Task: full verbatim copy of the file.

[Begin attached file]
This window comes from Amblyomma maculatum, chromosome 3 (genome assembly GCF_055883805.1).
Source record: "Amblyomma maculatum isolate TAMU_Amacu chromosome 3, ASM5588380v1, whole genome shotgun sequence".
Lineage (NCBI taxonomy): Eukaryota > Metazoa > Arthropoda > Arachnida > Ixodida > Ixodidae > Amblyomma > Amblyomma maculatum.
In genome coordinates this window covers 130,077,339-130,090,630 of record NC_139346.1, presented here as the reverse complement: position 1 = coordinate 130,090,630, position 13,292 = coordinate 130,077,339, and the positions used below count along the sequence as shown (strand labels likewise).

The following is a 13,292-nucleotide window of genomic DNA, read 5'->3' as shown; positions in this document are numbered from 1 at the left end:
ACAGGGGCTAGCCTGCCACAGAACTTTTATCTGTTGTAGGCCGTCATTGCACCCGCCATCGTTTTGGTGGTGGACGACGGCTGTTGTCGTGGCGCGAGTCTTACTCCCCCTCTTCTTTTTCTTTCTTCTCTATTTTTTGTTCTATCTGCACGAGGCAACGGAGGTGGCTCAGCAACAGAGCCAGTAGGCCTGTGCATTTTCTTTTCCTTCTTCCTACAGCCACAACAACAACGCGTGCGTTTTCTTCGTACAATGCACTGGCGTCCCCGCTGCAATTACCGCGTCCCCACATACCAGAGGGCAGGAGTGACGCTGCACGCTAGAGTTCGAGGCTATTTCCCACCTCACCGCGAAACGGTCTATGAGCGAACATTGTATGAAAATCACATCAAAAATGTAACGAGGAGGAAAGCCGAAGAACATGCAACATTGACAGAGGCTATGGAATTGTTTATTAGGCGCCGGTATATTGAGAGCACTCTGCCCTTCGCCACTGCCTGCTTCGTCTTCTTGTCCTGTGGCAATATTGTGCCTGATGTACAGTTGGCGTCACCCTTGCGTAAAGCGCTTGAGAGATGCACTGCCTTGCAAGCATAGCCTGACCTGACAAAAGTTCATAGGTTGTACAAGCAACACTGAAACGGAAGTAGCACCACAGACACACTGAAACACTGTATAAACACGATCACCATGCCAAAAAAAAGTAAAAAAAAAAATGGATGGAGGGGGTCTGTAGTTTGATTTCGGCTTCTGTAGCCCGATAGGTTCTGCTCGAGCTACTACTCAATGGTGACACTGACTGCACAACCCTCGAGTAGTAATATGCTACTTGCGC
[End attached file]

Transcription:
This window comes from Amblyomma maculatum, chromosome 3 (genome assembly GCF_055883805.1).
Source record: "Amblyomma maculatum isolate TAMU_Amacu chromosome 3, ASM5588380v1, whole genome shotgun sequence".
Lineage (NCBI taxonomy): Eukaryota > Metazoa > Arthropoda > Arachnida > Ixodida > Ixodidae > Amblyomma > Amblyomma maculatum.
In genome coordinates this window covers 130,077,339-130,090,630 of record NC_139346.1, presented here as the reverse complement: position 1 = coordinate 130,090,630, position 13,292 = coordinate 130,077,339, and the positions used below count along the sequence as shown (strand labels likewise).

The following is a 13,292-nucleotide window of genomic DNA, read 5'->3' as shown; positions in this document are numbered from 1 at the left end:
ACAGGGGCTAGCCTGCCACAGAACTTTTATCTGTTGTAGGCCGTCATTGCACCCGCCATCGTTTTGGTGGTGGACGACGGCTGTTGTCGTGGCGCGAGTCTTACTCCCCCTCTTCTTTTTCTTTCTTCTCTATTTTTTGTTCTATCTGCACGAGGCAACGGAGGTGGCTCAGCAACAGAGCCAGTAGGCCTGTGCATTTTCTTTTCCTTCTTCCTACAGCCACAACAACAACGCGTGCGTTTTCTTCGTACAATGCACTGGCGTCCCCGCTGCAATTACCGCGTCCCCACATACCAGAGGGCAGGAGTGACGCTGCACGCTAGAGTTCGAGGCTATTTCCCACCTCACCGCGAAACGGTCTATGAGCGAACATTGTATGAAAATCACATCAAAAATGTAACGAGGAGGAAAGCCGAAGAACATGCAACATTGACAGAGGCTATGGAATTGTTTATTAGGCGCCGGTATATTGAGAGCACTCTGCCCTTCGCCACTGCCTGCTTCGTCTTCTTGTCCTGTGGCAATATTGTGCCTGATGTACAGTTGGCGTCACCCTTGCGTAAAGCGCTTGAGAGATGCACTGCCTTGCAAGCATAGCCTGACCTGACAAAAGTTCATAGGTTGTACAAGCAACACTGAAACGGAAGTAGCACCACAGACACACTGAAACACTGTATAAACACGATCACCATGCCAAAAAAAAGTAAAAAAAAAAATGGATGGAGGGGGTCTGTAGTTTGATTTCGGCTTCTGTAGCCCGATAGGTTCTGCTCGAGCTACTACTCAATGGTGACACTGACTGCACAACCCTCGAGTAGTAATATGCTACTTGCGC